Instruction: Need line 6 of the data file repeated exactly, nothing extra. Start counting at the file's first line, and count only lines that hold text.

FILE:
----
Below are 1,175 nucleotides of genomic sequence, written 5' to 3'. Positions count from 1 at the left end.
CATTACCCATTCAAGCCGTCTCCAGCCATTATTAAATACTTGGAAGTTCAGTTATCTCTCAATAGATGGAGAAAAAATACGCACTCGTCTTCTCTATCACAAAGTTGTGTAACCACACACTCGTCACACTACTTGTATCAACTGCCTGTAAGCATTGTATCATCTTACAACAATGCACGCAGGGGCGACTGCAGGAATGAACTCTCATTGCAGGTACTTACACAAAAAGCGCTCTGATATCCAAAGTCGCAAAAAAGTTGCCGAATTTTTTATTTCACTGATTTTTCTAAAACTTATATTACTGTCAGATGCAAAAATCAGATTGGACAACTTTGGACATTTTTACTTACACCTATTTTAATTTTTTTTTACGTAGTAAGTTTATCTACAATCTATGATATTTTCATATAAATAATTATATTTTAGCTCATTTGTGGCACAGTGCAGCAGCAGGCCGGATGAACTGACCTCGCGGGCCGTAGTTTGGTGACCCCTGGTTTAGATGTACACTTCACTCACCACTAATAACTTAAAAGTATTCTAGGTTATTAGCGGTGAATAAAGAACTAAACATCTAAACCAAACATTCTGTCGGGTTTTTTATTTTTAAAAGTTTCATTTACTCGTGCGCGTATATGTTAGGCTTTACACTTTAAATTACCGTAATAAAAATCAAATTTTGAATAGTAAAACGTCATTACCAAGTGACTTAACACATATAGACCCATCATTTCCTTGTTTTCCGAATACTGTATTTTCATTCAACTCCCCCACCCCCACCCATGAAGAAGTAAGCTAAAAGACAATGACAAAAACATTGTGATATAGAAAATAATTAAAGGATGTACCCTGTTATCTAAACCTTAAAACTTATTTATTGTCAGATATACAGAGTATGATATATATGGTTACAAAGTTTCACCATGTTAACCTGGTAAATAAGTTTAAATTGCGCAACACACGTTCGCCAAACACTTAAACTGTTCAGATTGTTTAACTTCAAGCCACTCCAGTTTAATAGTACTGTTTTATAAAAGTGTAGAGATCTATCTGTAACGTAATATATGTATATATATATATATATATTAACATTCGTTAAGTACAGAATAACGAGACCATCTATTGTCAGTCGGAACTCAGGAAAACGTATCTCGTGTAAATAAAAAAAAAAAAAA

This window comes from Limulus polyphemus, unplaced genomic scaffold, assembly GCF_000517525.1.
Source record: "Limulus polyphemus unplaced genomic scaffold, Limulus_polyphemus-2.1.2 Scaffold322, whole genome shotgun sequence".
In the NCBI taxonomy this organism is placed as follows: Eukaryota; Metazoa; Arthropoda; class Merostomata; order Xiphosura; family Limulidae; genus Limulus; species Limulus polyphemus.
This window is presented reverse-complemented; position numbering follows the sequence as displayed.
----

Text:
This window is presented reverse-complemented; position numbering follows the sequence as displayed.